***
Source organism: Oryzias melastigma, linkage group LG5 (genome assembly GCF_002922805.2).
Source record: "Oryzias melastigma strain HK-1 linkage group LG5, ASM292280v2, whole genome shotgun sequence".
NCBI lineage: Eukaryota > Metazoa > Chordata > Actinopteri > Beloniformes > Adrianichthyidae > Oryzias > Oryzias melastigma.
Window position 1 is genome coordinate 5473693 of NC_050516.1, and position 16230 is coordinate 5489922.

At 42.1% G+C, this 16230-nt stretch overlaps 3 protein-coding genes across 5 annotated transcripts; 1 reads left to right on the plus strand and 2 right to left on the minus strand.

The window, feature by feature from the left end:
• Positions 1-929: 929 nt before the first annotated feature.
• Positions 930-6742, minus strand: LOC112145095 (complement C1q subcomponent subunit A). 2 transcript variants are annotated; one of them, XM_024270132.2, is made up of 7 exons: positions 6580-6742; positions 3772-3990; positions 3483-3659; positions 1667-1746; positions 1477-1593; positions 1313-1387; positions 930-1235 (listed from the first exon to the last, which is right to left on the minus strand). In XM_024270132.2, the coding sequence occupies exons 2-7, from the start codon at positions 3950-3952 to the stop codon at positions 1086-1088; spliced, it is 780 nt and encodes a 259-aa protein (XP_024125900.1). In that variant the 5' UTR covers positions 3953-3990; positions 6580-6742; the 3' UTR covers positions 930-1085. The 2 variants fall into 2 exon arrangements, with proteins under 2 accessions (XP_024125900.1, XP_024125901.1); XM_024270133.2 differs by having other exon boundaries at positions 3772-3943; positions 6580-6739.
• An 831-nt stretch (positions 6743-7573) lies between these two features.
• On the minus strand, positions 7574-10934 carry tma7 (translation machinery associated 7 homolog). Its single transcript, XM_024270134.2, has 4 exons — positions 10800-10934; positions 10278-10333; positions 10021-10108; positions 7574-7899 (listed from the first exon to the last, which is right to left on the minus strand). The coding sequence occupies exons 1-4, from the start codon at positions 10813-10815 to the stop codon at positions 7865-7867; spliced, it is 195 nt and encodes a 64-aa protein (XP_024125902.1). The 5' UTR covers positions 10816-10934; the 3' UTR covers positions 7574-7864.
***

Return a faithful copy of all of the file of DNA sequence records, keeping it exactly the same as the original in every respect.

Source organism: Oryzias melastigma, linkage group LG5 (genome assembly GCF_002922805.2).
Source record: "Oryzias melastigma strain HK-1 linkage group LG5, ASM292280v2, whole genome shotgun sequence".
NCBI lineage: Eukaryota > Metazoa > Chordata > Actinopteri > Beloniformes > Adrianichthyidae > Oryzias > Oryzias melastigma.
Window position 1 is genome coordinate 5473693 of NC_050516.1, and position 16230 is coordinate 5489922.

At 42.1% G+C, this 16230-nt stretch overlaps 3 protein-coding genes across 5 annotated transcripts; 1 reads left to right on the plus strand and 2 right to left on the minus strand.

The window, feature by feature from the left end:
• Positions 1-929: 929 nt before the first annotated feature.
• Positions 930-6742, minus strand: LOC112145095 (complement C1q subcomponent subunit A). 2 transcript variants are annotated; one of them, XM_024270132.2, is made up of 7 exons: positions 6580-6742; positions 3772-3990; positions 3483-3659; positions 1667-1746; positions 1477-1593; positions 1313-1387; positions 930-1235 (listed from the first exon to the last, which is right to left on the minus strand). In XM_024270132.2, the coding sequence occupies exons 2-7, from the start codon at positions 3950-3952 to the stop codon at positions 1086-1088; spliced, it is 780 nt and encodes a 259-aa protein (XP_024125900.1). In that variant the 5' UTR covers positions 3953-3990; positions 6580-6742; the 3' UTR covers positions 930-1085. The 2 variants fall into 2 exon arrangements, with proteins under 2 accessions (XP_024125900.1, XP_024125901.1); XM_024270133.2 differs by having other exon boundaries at positions 3772-3943; positions 6580-6739.
• An 831-nt stretch (positions 6743-7573) lies between these two features.
• On the minus strand, positions 7574-10934 carry tma7 (translation machinery associated 7 homolog). Its single transcript, XM_024270134.2, has 4 exons — positions 10800-10934; positions 10278-10333; positions 10021-10108; positions 7574-7899 (listed from the first exon to the last, which is right to left on the minus strand). The coding sequence occupies exons 1-4, from the start codon at positions 10813-10815 to the stop codon at positions 7865-7867; spliced, it is 195 nt and encodes a 64-aa protein (XP_024125902.1). The 5' UTR covers positions 10816-10934; the 3' UTR covers positions 7574-7864.